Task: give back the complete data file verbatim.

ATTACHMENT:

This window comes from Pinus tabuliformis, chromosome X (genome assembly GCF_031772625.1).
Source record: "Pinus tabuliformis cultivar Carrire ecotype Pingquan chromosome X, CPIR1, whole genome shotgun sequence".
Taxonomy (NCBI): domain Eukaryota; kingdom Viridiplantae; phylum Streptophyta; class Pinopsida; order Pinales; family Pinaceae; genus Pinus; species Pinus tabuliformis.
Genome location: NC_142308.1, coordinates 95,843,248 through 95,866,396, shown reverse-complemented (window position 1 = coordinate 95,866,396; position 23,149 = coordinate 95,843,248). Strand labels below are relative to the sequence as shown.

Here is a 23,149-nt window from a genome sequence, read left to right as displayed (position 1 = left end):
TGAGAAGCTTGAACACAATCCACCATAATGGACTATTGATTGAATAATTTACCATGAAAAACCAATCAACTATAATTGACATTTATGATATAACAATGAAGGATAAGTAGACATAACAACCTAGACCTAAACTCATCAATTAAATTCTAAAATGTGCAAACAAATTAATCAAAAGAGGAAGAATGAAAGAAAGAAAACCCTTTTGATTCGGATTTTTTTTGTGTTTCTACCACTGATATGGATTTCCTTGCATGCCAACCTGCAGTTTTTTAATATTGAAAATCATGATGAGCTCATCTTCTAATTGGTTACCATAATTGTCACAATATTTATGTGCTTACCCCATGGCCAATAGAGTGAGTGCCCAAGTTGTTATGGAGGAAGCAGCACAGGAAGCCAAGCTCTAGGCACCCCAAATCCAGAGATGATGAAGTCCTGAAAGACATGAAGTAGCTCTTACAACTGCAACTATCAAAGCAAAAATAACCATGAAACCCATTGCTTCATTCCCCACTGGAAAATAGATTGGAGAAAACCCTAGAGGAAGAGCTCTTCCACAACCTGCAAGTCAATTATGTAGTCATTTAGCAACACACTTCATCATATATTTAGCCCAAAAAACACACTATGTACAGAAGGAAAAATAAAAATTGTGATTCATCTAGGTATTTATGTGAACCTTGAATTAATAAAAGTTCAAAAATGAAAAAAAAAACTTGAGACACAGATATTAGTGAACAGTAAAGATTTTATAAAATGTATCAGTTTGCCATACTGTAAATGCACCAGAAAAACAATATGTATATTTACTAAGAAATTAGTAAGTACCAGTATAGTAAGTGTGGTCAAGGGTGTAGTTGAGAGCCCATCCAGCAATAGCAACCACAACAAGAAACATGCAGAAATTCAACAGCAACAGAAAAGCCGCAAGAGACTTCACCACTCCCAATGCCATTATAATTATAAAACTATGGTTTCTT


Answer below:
This window comes from Pinus tabuliformis, chromosome X (genome assembly GCF_031772625.1).
Source record: "Pinus tabuliformis cultivar Carrire ecotype Pingquan chromosome X, CPIR1, whole genome shotgun sequence".
Taxonomy (NCBI): domain Eukaryota; kingdom Viridiplantae; phylum Streptophyta; class Pinopsida; order Pinales; family Pinaceae; genus Pinus; species Pinus tabuliformis.
Genome location: NC_142308.1, coordinates 95,843,248 through 95,866,396, shown reverse-complemented (window position 1 = coordinate 95,866,396; position 23,149 = coordinate 95,843,248). Strand labels below are relative to the sequence as shown.

Here is a 23,149-nt window from a genome sequence, read left to right as displayed (position 1 = left end):
TGAGAAGCTTGAACACAATCCACCATAATGGACTATTGATTGAATAATTTACCATGAAAAACCAATCAACTATAATTGACATTTATGATATAACAATGAAGGATAAGTAGACATAACAACCTAGACCTAAACTCATCAATTAAATTCTAAAATGTGCAAACAAATTAATCAAAAGAGGAAGAATGAAAGAAAGAAAACCCTTTTGATTCGGATTTTTTTTGTGTTTCTACCACTGATATGGATTTCCTTGCATGCCAACCTGCAGTTTTTTAATATTGAAAATCATGATGAGCTCATCTTCTAATTGGTTACCATAATTGTCACAATATTTATGTGCTTACCCCATGGCCAATAGAGTGAGTGCCCAAGTTGTTATGGAGGAAGCAGCACAGGAAGCCAAGCTCTAGGCACCCCAAATCCAGAGATGATGAAGTCCTGAAAGACATGAAGTAGCTCTTACAACTGCAACTATCAAAGCAAAAATAACCATGAAACCCATTGCTTCATTCCCCACTGGAAAATAGATTGGAGAAAACCCTAGAGGAAGAGCTCTTCCACAACCTGCAAGTCAATTATGTAGTCATTTAGCAACACACTTCATCATATATTTAGCCCAAAAAACACACTATGTACAGAAGGAAAAATAAAAATTGTGATTCATCTAGGTATTTATGTGAACCTTGAATTAATAAAAGTTCAAAAATGAAAAAAAAAACTTGAGACACAGATATTAGTGAACAGTAAAGATTTTATAAAATGTATCAGTTTGCCATACTGTAAATGCACCAGAAAAACAATATGTATATTTACTAAGAAATTAGTAAGTACCAGTATAGTAAGTGTGGTCAAGGGTGTAGTTGAGAGCCCATCCAGCAATAGCAACCACAACAAGAAACATGCAGAAATTCAACAGCAACAGAAAAGCCGCAAGAGACTTCACCACTCCCAATGCCATTATAATTATAAAACTATGGTTTCTT